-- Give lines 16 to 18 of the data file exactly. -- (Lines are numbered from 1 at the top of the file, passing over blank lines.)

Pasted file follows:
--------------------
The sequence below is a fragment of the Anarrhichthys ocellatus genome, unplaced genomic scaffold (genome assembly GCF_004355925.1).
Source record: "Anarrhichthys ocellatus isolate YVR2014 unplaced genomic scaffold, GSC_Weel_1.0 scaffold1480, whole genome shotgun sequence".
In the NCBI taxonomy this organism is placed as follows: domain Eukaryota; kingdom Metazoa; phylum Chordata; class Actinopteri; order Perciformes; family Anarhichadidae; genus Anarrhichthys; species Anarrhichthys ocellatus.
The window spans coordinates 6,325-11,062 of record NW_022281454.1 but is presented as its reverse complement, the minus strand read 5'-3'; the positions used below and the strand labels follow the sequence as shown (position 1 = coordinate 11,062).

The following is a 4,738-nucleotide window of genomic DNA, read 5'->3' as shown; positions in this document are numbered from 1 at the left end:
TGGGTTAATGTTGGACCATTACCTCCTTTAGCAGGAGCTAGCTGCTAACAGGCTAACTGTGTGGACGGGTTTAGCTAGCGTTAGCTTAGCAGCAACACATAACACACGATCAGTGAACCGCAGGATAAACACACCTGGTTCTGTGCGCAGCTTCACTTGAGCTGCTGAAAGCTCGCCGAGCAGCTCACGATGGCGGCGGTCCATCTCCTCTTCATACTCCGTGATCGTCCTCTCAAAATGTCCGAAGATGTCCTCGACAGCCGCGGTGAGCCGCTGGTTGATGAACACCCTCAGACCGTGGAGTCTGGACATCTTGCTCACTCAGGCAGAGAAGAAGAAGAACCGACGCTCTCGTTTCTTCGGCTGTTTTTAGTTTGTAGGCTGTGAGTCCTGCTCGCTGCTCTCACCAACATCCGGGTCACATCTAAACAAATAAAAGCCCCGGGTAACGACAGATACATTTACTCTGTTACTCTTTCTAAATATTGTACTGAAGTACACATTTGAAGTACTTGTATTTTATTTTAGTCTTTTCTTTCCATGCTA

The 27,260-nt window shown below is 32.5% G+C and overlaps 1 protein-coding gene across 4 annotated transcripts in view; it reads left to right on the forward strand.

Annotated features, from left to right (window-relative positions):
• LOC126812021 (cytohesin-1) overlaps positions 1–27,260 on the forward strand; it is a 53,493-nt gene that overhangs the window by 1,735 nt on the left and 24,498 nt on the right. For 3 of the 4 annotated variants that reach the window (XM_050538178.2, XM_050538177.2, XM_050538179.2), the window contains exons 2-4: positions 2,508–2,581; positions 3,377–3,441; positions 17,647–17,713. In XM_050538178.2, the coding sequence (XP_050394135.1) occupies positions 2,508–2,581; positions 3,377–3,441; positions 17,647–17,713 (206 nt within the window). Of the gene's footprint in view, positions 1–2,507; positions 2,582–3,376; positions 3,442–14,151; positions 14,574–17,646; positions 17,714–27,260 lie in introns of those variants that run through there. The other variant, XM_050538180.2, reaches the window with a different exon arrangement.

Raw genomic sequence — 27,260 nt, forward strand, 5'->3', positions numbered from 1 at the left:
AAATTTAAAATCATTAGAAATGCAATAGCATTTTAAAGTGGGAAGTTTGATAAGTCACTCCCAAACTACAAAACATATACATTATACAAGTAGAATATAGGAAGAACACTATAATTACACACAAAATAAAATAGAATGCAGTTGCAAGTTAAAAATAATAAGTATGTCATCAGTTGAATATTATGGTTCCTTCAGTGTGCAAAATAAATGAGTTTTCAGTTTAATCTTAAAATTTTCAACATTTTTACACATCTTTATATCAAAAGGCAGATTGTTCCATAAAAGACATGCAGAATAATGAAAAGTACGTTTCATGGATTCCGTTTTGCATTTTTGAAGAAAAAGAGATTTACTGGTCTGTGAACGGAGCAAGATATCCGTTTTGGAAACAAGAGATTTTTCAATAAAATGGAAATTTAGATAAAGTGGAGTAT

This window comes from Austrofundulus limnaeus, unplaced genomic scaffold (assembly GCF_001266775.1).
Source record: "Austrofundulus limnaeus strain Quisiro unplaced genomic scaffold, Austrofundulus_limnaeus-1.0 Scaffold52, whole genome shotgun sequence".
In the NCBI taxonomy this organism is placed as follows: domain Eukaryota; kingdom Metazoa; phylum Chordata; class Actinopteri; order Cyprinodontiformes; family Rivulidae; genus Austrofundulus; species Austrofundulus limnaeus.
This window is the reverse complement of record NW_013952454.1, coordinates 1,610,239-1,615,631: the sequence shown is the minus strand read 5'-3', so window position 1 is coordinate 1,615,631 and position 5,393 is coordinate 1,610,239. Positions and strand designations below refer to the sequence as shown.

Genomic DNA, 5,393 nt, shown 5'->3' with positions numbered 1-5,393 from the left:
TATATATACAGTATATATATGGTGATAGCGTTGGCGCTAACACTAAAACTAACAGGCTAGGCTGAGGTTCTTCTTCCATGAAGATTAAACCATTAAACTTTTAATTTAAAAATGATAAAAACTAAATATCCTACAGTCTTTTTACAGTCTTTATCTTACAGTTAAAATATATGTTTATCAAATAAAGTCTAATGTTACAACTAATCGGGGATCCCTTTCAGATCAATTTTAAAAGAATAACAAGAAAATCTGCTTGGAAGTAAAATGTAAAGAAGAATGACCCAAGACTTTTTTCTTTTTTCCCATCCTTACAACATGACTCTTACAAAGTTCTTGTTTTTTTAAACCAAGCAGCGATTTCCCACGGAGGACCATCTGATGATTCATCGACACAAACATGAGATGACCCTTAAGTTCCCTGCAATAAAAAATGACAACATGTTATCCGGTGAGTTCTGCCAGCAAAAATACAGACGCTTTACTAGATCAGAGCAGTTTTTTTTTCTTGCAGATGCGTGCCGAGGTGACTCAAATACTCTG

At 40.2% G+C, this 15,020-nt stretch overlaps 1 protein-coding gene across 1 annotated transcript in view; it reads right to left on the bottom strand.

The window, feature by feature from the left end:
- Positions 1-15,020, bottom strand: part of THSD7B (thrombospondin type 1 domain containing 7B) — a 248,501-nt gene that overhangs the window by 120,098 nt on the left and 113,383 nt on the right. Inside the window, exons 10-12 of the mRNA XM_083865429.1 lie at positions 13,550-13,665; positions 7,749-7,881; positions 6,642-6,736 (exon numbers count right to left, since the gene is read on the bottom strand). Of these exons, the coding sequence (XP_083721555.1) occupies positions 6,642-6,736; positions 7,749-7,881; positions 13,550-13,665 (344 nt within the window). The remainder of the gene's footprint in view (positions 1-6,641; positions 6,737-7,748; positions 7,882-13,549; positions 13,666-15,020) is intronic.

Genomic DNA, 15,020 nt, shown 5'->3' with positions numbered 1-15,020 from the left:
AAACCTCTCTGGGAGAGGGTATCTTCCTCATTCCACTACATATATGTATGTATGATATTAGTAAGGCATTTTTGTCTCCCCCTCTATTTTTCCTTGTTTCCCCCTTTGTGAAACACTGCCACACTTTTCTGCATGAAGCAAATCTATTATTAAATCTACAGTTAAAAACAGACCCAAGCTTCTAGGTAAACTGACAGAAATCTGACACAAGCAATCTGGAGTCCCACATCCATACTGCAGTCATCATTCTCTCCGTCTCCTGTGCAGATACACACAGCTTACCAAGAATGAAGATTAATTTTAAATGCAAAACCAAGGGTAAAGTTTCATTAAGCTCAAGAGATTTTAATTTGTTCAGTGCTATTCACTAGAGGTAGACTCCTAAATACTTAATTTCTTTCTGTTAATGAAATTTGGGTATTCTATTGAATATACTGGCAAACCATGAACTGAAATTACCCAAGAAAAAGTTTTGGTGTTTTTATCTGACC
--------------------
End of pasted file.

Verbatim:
Genomic DNA, 5,393 nt, shown 5'->3' with positions numbered 1-5,393 from the left:
TATATATACAGTATATATATGGTGATAGCGTTGGCGCTAACACTAAAACTAACAGGCTAGGCTGAGGTTCTTCTTCCATGAAGATTAAACCATTAAACTTTTAATTTAAAAATGATAAAAACTAAATATCCTACAGTCTTTTTACAGTCTTTATCTTACAGTTAAAATATATGTTTATCAAATAAAGTCTAATGTTACAACTAATCGGGGATCCCTTTCAGATCAATTTTAAAAGAATAACAAGAAAATCTGCTTGGAAGTAAAATGTAAAGAAGAATGACCCAAGACTTTTTTCTTTTTTCCCATCCTTACAACATGACTCTTACAAAGTTCTTGTTTTTTTAAACCAAGCAGCGATTTCCCACGGAGGACCATCTGATGATTCATCGACACAAACATGAGATGACCCTTAAGTTCCCTGCAATAAAAAATGACAACATGTTATCCGGTGAGTTCTGCCAGCAAAAATACAGACGCTTTACTAGATCAGAGCAGTTTTTTTTTCTTGCAGATGCGTGCCGAGGTGACTCAAATACTCTG

At 40.2% G+C, this 15,020-nt stretch overlaps 1 protein-coding gene across 1 annotated transcript in view; it reads right to left on the bottom strand.